Driscoll to take break from Mars Hill pulpit
Mark Driscoll, controversial founder of Mars Hill Church, told his flock Sunday he is stepping away from the pulpit for six weeks, and will consult a group of advisers about what to do next.
Seattle Times staff reporter
A leading critic of Mars Hill Church founder Mark Driscoll said he’s skeptical that Driscoll’s decision to step away from the pulpit for at least six weeks means Driscoll intends to right past wrongs.
“He’s very good at saying that he’s sorry. Let’s see what it really means,” said Rob Smith, of Everett, a former Mars Hill deacon who left the church in 2007, when he says Driscoll strengthened his grip over the organization and forced out those who objected.
Driscoll, who has risen to national prominence as an evangelical leader, and watched the church he started in 1996 expand to 15 campuses in five Western states, announced his temporary departure near the end of Sunday’s 8:30 a.m. service in Bellevue, days after word surfaced that 21 former Mars Hill pastors, who cited a pattern of bullying, called for his ouster.
Earlier this month, Driscoll and Mars Hill were removed from the Act 29 Network, a national church network Driscoll helped found. Also recently, protesters picketed the church, calling for Driscoll’s ouster.
An audio recording of Driscoll’s remarks Sunday was posted by blogger Warren Throckmorton, who has been tracking Mars Hill developments on the faith-issue website Patheos.com.
On the recording, Driscoll said he admits and regrets mistakes and hurtful actions. He says church leaders can best examine the accusations against him “without me being in the pulpit or office.”
The break, he said, would allow him to “spend more time with God, my wife and my children.”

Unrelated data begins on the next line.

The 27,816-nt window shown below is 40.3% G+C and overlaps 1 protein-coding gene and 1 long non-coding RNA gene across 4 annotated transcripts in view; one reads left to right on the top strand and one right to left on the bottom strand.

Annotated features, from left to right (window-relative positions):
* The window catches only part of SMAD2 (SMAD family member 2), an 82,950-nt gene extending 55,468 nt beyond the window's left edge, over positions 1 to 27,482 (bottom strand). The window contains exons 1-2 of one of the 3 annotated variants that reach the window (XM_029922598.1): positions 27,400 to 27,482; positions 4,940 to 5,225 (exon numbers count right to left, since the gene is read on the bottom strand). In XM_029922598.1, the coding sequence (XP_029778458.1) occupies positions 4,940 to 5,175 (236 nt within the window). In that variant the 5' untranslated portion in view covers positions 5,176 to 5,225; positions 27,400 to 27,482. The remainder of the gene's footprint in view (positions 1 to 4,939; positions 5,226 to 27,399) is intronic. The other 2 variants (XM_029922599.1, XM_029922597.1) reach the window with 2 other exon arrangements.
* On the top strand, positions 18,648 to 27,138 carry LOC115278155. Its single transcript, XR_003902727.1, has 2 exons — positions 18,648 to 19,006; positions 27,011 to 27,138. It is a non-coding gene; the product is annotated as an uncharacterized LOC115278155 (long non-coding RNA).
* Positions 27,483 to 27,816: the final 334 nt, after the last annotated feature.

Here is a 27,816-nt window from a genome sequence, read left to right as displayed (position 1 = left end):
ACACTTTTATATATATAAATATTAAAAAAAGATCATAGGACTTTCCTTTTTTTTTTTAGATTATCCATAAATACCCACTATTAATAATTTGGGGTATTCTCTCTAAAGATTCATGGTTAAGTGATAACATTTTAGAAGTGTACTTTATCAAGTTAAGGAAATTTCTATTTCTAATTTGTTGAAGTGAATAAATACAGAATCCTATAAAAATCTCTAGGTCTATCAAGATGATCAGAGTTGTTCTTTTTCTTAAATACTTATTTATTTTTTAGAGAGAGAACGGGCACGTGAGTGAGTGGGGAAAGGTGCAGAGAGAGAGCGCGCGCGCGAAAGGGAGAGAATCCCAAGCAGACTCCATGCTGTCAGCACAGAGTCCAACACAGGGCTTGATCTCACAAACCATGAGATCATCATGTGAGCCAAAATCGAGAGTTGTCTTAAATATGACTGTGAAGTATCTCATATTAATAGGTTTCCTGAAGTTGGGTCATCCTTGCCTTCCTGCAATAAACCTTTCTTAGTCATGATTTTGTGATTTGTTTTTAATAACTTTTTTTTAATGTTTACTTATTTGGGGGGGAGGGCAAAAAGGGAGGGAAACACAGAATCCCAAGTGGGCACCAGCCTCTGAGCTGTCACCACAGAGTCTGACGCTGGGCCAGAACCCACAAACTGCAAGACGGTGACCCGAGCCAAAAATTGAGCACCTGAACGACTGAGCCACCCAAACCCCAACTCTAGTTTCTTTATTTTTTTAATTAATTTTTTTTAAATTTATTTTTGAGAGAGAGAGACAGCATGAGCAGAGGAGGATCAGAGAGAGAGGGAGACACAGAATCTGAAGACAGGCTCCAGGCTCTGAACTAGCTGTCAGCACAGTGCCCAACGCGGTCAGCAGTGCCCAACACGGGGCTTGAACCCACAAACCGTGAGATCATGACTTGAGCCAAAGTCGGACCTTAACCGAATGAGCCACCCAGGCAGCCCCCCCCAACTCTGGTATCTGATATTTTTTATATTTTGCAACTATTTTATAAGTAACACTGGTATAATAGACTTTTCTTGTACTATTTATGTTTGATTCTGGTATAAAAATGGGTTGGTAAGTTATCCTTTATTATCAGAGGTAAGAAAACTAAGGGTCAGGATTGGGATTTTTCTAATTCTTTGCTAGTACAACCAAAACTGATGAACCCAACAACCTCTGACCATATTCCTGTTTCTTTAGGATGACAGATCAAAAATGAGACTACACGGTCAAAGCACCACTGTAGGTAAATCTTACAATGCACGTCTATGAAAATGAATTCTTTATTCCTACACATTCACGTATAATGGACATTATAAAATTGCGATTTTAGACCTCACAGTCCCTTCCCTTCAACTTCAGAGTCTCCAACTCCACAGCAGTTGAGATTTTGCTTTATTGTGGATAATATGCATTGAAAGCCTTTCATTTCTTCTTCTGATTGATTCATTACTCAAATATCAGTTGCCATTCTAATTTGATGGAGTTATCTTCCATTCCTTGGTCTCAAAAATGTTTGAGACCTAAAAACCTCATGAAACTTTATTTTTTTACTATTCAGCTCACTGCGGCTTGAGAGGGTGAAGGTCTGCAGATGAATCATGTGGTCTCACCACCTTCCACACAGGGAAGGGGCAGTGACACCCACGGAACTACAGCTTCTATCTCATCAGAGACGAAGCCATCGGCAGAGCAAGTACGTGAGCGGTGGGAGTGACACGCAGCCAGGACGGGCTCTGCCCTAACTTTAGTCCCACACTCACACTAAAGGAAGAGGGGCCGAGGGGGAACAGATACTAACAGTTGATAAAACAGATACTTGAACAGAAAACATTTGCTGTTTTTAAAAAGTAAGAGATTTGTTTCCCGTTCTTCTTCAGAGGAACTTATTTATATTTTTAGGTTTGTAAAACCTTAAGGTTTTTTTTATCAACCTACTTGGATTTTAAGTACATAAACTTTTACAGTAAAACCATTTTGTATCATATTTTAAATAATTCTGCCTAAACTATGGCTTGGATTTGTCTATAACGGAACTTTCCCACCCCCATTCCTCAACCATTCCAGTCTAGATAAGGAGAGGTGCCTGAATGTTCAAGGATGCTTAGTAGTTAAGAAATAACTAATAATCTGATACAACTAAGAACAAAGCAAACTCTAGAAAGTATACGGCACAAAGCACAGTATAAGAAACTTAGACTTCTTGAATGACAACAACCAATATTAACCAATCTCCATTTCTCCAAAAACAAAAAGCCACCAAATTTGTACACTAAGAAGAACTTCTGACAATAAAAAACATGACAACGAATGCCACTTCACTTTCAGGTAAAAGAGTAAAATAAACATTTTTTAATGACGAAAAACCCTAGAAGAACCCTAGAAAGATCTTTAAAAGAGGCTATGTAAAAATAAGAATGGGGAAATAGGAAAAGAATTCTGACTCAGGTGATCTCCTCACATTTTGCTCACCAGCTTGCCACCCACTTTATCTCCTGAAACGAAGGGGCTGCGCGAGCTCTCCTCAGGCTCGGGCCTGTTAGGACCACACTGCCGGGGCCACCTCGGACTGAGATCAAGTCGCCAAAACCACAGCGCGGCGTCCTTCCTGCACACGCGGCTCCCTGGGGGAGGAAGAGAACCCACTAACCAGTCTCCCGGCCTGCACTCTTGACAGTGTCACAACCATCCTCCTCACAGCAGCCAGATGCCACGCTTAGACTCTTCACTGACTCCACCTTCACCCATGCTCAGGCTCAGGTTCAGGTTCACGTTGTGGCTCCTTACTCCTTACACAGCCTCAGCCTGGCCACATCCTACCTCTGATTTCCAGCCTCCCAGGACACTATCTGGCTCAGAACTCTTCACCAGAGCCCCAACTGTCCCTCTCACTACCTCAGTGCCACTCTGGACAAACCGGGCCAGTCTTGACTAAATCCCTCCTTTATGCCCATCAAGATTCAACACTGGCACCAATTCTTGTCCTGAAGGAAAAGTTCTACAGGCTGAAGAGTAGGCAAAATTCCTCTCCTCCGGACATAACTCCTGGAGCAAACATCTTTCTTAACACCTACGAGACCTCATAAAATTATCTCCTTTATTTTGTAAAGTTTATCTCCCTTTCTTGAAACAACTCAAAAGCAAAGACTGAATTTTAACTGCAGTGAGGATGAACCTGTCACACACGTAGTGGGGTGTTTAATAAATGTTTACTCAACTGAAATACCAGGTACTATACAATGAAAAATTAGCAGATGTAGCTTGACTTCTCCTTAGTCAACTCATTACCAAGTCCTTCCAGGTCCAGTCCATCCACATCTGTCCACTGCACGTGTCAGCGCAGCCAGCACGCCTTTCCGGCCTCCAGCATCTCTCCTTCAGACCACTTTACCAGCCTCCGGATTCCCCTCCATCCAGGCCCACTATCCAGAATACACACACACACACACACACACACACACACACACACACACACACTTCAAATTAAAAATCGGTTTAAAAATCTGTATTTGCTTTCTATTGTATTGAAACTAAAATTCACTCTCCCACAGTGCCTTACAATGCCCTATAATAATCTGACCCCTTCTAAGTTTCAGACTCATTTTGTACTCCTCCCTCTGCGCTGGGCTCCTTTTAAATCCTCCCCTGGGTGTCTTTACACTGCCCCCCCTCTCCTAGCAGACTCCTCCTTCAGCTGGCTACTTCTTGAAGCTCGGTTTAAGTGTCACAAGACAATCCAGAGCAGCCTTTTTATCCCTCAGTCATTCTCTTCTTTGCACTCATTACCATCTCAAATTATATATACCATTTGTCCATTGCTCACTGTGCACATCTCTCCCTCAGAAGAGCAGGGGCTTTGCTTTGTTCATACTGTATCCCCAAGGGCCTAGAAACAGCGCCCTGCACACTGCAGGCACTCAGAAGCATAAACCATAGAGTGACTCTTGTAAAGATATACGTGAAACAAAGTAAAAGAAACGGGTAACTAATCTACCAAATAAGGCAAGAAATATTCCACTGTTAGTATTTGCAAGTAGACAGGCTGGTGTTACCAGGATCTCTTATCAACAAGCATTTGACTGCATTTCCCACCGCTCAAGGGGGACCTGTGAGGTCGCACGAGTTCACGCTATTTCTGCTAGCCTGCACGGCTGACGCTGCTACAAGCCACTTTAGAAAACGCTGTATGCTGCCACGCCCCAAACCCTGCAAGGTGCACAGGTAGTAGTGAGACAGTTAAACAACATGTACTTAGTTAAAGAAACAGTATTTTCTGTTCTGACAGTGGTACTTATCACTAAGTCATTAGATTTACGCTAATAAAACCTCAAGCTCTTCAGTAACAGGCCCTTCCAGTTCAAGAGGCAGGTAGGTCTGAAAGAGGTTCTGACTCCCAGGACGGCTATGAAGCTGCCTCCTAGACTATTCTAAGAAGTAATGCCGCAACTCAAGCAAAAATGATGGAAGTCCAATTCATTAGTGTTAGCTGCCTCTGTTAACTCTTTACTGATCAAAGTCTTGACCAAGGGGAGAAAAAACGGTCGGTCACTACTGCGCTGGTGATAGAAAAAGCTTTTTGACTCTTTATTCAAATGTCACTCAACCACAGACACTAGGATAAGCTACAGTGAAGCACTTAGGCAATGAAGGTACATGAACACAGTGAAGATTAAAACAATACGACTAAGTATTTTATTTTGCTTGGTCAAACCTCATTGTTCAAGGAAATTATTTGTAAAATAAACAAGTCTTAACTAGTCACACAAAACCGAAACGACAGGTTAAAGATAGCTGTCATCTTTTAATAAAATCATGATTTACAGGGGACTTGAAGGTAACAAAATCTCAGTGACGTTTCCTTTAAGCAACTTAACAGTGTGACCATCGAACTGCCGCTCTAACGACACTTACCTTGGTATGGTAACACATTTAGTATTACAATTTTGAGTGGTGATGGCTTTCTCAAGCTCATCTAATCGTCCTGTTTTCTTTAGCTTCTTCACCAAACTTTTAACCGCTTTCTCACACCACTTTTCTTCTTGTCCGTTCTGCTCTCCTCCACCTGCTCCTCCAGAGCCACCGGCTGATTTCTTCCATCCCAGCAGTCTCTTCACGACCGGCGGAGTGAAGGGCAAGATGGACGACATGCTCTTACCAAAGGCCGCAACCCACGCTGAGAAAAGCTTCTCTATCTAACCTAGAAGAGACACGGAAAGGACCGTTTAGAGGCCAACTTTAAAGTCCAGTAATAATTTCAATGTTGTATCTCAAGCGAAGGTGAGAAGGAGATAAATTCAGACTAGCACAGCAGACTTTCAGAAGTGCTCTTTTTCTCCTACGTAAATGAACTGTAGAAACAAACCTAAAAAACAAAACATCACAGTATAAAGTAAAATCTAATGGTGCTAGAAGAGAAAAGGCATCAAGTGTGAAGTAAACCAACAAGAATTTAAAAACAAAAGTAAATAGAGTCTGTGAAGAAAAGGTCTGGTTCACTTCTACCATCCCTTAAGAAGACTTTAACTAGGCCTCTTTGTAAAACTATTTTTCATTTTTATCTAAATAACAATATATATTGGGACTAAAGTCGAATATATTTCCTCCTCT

Driscoll did not indicate whether he expects the temporary departure to become permanent. Instead, he said, “I have begun meeting with a professional team of mature Christians who provide wise counsel.”
He said he would refrain from any public speaking in the near future and is delaying the publication of his next book.
Driscoll said he does not expect to address accusations against him in the media, because it would be unproductive and not help the church’s mission.
Church officials could not be reached for comment Sunday.
A short article on the announcement was posted on the Religion News Service website.
To Smith, Driscoll’s words rang hollow. Smith said it sounds like Driscoll intends to have his fate determined by people he himself put into power and over whom he retains control.
Smith, leader of a group of 75 members and ex-members of Mars Hill, said his group was ready to present more than 50 charges against Driscoll and his church elders, but delayed when Act 29 Network acted.
If Driscoll intends to make amends for past misdeeds, he should reach out to people he forced from the church, Smith said, such as popular pastor Paul Petry, ousted in 2007 when a change of bylaws strengthened Driscoll’s control.
The decision by 21 former Mars Hill pastors to seek Driscoll’s dismissal was reported late last week on Throckmorton’s blog.
Mike Wilkerson, former Mars Hill pastor who submitted the cover letter with the pastors’ report, Sunday confirmed it had been sent, but said it had been intended to remain confidential.
In the cover letter, Wilkerson, a Mars Hill elder for a decade, said, “I believe that the most important next step toward the renewal of Mars Hill Church is the removal of Mark Driscoll from the office of elder, so he can focus on personal change, reconciliation and healing for his own heart and for those he’s hurt. I don’t stand alone in this belief.”
Wilkerson said he had no comment on Driscoll’s announcement.
After news circulated about the pastors’ complaints, the church, in a statement to KOMO news, said:
“We take these allegations seriously and we are thankful that we have a process in place where allegations will be reviewed by our board and our elders. As it is relatively new that these former elders submitted this, at this time we don’t have any information on how long that process will take or what the outcome will be.”
Questions of church finances have also dogged Driscoll.
Mars Hill has agreed it used church money to have a company buy up one of Driscoll’s books to boost sales. And earlier this summer, it told church members it had confirmed some money to help start churches overseas had instead gone for Mars Hill expenses.
Jack Broom: 206-464-2222 or email@example.com Portions of this story came from Seattle Times archives.